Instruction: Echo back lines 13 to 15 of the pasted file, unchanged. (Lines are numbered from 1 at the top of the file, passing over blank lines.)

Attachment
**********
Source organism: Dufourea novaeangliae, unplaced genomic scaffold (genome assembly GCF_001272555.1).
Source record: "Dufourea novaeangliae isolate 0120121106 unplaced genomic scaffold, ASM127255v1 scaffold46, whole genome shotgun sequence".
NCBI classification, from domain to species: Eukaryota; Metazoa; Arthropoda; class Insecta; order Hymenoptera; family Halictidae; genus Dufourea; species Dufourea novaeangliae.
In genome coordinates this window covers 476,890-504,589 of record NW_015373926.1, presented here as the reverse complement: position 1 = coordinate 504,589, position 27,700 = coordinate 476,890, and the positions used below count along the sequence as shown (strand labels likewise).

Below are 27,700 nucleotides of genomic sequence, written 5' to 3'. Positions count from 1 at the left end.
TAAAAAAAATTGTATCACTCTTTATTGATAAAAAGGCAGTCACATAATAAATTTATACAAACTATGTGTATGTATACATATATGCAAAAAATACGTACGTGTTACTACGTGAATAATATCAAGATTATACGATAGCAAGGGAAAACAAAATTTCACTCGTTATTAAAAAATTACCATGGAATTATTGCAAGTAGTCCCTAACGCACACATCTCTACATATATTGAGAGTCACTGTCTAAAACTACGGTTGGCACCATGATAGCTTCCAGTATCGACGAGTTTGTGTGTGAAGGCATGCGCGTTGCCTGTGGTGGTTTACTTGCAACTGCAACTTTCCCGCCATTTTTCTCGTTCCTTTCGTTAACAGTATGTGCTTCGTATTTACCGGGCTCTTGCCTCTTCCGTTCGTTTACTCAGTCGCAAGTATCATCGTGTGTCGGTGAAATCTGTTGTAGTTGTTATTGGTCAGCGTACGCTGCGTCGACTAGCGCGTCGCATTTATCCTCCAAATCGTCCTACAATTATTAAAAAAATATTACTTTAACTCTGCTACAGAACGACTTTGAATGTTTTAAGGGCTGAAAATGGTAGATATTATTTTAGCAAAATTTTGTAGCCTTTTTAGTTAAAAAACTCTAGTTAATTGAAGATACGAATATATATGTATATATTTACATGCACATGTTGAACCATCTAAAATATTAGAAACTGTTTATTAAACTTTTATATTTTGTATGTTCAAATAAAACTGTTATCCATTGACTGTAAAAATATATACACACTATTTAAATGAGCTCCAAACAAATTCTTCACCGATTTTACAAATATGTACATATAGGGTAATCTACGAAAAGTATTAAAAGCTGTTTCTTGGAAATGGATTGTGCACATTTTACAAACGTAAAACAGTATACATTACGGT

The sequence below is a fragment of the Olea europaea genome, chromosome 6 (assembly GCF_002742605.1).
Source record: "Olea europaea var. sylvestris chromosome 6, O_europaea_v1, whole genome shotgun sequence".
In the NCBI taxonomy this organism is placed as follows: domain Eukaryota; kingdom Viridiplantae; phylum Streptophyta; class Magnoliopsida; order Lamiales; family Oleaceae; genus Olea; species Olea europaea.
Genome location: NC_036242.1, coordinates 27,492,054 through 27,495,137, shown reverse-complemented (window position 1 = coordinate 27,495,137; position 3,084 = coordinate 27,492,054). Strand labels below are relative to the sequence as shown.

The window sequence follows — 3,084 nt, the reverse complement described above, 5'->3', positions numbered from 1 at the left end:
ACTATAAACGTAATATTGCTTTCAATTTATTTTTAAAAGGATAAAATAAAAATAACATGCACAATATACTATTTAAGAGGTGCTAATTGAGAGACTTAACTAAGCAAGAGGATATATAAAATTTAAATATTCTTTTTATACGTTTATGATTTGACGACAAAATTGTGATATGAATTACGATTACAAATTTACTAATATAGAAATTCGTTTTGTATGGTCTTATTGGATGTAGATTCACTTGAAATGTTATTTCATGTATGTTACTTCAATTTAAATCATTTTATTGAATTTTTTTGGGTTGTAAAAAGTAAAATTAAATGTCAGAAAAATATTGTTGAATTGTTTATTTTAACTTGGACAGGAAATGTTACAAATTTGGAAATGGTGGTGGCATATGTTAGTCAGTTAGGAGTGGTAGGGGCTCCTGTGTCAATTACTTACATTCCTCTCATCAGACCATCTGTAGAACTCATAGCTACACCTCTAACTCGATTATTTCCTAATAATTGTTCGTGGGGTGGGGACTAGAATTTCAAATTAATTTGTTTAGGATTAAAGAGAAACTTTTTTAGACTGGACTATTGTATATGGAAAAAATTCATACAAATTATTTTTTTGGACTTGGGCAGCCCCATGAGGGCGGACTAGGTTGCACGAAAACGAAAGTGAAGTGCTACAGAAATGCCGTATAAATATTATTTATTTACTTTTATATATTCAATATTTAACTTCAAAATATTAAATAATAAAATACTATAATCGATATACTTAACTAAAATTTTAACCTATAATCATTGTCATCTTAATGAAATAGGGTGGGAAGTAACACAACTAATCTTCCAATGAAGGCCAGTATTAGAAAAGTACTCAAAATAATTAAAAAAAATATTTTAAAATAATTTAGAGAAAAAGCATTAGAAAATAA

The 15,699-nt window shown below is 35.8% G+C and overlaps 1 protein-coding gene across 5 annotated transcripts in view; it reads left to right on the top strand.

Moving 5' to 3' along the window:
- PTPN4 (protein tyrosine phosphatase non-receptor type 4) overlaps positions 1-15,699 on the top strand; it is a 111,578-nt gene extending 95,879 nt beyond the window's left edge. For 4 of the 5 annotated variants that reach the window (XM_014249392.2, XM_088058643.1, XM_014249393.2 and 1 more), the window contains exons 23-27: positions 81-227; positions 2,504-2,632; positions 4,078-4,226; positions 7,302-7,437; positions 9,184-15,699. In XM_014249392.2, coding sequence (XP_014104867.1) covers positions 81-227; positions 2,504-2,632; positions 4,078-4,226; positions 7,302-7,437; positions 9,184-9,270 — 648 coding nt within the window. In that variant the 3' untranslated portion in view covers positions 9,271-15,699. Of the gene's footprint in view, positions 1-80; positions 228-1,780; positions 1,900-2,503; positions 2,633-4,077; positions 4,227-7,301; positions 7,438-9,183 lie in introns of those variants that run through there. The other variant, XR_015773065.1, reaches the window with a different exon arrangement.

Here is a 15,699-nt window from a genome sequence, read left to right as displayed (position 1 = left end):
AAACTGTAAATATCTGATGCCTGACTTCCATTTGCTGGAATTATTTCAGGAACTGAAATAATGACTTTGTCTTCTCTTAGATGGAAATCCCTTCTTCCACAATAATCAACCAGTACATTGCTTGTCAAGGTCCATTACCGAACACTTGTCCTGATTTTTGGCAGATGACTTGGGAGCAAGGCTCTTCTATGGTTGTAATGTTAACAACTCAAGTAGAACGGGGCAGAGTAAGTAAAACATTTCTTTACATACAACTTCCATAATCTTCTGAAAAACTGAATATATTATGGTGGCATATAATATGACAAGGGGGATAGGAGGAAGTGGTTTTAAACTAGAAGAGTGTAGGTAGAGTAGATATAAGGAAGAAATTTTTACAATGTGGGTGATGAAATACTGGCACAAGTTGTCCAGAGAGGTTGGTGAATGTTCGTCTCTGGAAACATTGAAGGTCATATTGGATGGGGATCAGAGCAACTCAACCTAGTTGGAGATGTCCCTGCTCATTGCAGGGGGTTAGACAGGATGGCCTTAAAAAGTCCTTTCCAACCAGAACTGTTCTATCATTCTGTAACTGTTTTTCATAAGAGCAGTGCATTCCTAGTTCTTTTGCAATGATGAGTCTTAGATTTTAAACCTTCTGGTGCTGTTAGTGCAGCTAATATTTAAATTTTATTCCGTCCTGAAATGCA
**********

The 15,699-nt window shown below is 35.8% G+C and overlaps 1 protein-coding gene across 5 annotated transcripts in view; it reads left to right on the top strand.

Moving 5' to 3' along the window:
- PTPN4 (protein tyrosine phosphatase non-receptor type 4) overlaps positions 1-15,699 on the top strand; it is a 111,578-nt gene extending 95,879 nt beyond the window's left edge. For 4 of the 5 annotated variants that reach the window (XM_014249392.2, XM_088058643.1, XM_014249393.2 and 1 more), the window contains exons 23-27: positions 81-227; positions 2,504-2,632; positions 4,078-4,226; positions 7,302-7,437; positions 9,184-15,699. In XM_014249392.2, coding sequence (XP_014104867.1) covers positions 81-227; positions 2,504-2,632; positions 4,078-4,226; positions 7,302-7,437; positions 9,184-9,270 — 648 coding nt within the window. In that variant the 3' untranslated portion in view covers positions 9,271-15,699. Of the gene's footprint in view, positions 1-80; positions 228-1,780; positions 1,900-2,503; positions 2,633-4,077; positions 4,227-7,301; positions 7,438-9,183 lie in introns of those variants that run through there. The other variant, XR_015773065.1, reaches the window with a different exon arrangement.